School for Cross-faculty Studies experts comment on the latest IPCC report
The Intergovernmental Panel on Climate Change (IPCC), the world’s leading authority on climate, published its latest report on Monday 9 August 2021.
The IPCC report represents a red alert and an immediate call to action. Among the key points to be drawn out of the report are the concerns that extreme weather events are on the rise; carbon dioxide levels are at their highest in 2 million years; and changes to ice, ocean and sea levels could be ‘irreversible for centuries’.
- Hear from Professor João Porto de Albuquerque, Director of the Institute for Global Sustainable Development, on the "two crucial and immediate take home messages from the report"
- Hear from Dr Marta Guerriero, Deputy Head of the School for Cross-faculty Studies (GSD), on the “unequivocal” evidence presented by the report and the "urgent" need for collective action
The UK State of the Climate report, published on Thursday 29 July 2021, suggests that the UK is already feeling the impact of disruptive climate change. Dr Jonathan Clarke, Senior Teaching Fellow in GSD, comments on how society needs to prepare for these effects.
Earlier this year, Maddie Booth, a Politics, International Studies and GSD graduate, led a partnership project to help students interested in careers in sustainability. In her role as Sustainability Officer at Solihull College and University Centre, along with the Sustainable Development team at Solihull Council, Maddie organised online webinars and resources featuring local businesses, universities, and other organisations. Staff, current students, and alumni from the GSD Department were involved in the project, sharing their experiences to help students learn more about sustainability careers.
We are delighted to announce that several academic members of staff from the School for Cross-faculty Studies have received promotions:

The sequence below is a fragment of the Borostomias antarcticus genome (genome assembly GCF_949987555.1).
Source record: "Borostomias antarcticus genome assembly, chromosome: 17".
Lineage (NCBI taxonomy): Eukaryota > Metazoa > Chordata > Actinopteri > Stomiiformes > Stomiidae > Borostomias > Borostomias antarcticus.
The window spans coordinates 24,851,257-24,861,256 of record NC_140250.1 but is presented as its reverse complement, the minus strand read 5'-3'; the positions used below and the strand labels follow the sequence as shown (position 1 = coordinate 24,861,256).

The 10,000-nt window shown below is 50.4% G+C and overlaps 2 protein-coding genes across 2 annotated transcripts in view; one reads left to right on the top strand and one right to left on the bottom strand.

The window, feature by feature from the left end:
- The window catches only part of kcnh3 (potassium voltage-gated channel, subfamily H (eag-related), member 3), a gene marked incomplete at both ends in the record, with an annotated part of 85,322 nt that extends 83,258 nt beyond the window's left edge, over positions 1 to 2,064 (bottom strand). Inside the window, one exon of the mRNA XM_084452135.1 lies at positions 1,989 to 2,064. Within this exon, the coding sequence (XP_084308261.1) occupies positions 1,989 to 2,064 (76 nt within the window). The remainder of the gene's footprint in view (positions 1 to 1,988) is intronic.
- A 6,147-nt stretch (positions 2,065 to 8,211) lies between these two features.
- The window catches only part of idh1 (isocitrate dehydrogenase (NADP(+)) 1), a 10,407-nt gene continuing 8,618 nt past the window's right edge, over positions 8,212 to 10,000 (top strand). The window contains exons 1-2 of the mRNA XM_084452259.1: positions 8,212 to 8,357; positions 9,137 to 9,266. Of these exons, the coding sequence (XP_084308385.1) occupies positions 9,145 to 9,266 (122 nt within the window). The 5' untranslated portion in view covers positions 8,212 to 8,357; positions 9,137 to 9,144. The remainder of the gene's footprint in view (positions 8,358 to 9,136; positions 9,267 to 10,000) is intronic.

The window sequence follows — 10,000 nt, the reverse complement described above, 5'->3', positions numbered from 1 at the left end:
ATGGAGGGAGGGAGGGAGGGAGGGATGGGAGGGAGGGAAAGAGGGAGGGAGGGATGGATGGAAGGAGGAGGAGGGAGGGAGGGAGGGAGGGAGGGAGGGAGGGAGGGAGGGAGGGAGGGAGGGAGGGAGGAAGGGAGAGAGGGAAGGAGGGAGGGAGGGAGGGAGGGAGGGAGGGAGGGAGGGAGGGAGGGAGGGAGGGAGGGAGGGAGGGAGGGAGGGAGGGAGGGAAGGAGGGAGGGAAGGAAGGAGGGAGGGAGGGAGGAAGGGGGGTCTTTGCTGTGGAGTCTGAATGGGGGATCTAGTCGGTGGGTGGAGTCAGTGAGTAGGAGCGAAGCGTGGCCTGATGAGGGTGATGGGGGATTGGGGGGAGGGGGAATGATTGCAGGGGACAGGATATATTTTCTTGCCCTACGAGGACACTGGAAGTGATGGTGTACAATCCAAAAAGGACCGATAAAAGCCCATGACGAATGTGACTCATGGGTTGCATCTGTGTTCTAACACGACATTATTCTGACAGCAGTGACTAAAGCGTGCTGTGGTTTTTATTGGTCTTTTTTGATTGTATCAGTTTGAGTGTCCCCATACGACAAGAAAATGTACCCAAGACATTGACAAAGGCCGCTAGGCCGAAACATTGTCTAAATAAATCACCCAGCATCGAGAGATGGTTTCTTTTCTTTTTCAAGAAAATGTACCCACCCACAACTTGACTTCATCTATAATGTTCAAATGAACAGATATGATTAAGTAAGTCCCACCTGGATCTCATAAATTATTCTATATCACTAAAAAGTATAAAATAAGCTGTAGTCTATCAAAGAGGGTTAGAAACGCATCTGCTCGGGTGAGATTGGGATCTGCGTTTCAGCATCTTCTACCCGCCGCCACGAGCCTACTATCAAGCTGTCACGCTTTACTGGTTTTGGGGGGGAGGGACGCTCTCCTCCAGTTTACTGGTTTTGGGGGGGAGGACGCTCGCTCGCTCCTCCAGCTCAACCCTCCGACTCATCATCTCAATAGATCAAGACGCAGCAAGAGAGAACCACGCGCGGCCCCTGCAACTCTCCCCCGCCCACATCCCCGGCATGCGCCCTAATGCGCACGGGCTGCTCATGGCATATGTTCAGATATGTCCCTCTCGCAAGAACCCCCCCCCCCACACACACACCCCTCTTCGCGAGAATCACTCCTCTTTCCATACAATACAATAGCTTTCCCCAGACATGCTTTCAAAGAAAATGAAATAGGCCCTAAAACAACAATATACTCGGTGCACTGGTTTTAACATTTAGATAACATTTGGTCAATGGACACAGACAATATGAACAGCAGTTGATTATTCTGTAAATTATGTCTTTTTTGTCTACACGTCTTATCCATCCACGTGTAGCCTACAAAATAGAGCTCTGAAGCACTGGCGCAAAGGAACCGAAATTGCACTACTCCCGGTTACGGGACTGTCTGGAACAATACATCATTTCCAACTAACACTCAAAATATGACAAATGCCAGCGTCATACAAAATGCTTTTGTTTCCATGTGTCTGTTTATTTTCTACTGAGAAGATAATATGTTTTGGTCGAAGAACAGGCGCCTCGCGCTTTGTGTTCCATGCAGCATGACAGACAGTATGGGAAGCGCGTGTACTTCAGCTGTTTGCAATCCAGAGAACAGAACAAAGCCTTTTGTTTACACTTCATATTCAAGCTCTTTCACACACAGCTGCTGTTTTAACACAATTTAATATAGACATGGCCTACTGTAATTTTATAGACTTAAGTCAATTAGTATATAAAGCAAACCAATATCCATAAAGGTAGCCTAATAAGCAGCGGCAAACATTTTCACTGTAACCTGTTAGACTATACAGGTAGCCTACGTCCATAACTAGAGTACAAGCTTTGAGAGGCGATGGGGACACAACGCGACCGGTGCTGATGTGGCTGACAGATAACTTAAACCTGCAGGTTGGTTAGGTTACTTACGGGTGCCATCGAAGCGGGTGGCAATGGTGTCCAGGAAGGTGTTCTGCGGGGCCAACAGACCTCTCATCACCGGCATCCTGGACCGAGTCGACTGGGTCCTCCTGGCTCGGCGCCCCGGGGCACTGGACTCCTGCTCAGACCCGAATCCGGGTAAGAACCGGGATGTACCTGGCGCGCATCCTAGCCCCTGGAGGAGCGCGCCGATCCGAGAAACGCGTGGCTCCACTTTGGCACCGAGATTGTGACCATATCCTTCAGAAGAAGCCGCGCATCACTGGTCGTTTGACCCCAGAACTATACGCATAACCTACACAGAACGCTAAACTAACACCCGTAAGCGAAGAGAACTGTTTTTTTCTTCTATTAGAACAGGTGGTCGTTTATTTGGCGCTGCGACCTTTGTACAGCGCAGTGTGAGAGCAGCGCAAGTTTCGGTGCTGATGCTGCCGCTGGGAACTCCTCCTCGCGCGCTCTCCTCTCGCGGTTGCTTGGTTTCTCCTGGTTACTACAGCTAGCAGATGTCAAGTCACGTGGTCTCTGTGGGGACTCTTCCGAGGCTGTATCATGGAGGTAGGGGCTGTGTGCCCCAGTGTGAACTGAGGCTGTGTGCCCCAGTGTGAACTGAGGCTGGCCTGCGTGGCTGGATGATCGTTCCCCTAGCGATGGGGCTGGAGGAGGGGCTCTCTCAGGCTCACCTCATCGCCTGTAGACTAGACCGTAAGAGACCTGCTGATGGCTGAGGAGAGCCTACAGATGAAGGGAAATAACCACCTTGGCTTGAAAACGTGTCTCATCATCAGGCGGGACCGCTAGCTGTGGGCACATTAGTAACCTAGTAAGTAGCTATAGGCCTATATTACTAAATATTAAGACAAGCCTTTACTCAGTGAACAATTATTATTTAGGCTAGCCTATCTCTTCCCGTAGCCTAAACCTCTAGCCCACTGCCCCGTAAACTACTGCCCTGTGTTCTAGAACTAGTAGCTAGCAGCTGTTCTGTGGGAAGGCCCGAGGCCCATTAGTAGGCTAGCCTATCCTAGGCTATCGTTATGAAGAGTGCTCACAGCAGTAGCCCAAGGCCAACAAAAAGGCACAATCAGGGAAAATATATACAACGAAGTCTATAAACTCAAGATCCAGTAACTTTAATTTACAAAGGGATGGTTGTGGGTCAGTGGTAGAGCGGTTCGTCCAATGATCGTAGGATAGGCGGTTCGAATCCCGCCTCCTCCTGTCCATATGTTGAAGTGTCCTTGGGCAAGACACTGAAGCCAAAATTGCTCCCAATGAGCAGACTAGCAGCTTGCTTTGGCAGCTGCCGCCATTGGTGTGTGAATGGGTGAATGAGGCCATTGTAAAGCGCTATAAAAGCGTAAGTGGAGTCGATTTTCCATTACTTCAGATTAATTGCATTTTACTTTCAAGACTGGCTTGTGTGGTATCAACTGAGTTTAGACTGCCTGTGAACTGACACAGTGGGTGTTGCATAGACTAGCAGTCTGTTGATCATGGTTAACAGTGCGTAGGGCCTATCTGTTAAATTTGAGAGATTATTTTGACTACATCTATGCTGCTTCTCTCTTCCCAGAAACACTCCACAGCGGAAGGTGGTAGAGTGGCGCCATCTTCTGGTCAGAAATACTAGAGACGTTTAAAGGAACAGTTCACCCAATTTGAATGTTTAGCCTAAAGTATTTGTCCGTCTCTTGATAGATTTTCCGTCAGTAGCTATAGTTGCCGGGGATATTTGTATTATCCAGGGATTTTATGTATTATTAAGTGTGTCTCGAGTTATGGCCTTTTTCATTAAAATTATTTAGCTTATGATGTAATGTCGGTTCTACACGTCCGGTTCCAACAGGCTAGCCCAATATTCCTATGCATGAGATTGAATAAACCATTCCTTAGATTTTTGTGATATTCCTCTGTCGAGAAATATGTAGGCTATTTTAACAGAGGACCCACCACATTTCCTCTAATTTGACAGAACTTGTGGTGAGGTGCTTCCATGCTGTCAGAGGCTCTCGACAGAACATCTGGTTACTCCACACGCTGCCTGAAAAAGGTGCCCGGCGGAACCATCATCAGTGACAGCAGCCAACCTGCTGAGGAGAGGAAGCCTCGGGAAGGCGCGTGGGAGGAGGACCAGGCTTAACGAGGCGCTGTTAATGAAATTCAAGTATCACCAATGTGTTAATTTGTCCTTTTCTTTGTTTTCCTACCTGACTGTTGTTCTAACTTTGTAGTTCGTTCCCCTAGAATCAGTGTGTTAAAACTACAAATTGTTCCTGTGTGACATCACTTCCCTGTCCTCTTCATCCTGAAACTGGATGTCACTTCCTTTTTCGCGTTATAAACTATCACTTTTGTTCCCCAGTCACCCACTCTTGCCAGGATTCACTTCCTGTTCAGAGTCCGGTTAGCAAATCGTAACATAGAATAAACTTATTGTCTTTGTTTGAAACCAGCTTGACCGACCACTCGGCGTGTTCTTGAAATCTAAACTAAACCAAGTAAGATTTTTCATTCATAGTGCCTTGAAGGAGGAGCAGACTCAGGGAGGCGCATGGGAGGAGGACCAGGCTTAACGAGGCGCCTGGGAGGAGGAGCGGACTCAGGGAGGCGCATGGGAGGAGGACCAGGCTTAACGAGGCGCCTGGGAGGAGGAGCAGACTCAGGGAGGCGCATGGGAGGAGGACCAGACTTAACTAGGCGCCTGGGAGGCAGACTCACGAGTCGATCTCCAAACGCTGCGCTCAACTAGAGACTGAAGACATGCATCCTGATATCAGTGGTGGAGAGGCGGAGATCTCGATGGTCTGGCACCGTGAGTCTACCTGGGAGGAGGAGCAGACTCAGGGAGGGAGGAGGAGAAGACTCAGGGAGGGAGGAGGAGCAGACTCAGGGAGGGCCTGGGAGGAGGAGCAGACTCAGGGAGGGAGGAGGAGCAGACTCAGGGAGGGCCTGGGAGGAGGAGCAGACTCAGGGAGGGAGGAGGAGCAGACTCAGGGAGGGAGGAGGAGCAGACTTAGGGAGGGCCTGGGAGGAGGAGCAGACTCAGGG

- Dr Nicholas Bernards has been promoted to Associate Professor
- Dr Bryan Brazeau has been promoted to Associate Professor
- Dr Kirsten Harris has been promoted to Associate Professor
- Dr Stéphanie Panichelli-Batalla has been promoted to Professor
- Dr Gioia Panzarella has been promoted to Senior Teaching Fellow
- Dr Gavin Schwartz-Leeper has been promoted to Associate Professor
All of the above promotions came into effect on 1 August 2021, apart from Dr Nicholas Bernards’ promotion which has been in effect since 1 July 2021.
We congratulate Nick, Bryan, Kirsten, Stéphanie, Gioia, and Gavin on their success! These promotions reflect their commitment to their work and we are proud to have these colleagues as valued members of the School for Cross-faculty Studies.
Warwick Sutton Scholars is a two-year programme for Year 8 and 9 students from under-represented backgrounds in higher education across the West Midlands. Coordinated by Warwick's Widening Participation and Outreach team, the aim of the programme is to inspire students to consider university as an option for the future.
The Year 9 programme is run in collaboration with the GSD Department. Due to the pandemic, this year the programme was run entirely online, with more (shorter) events. The participants worked in groups on a research project titled 'Every Plate Tells a Story', aimed at addressing a problem linked to food and sustainable development. They established a research question, conducted primary research (surveys), and designed an intervention aimed at tackling the problem.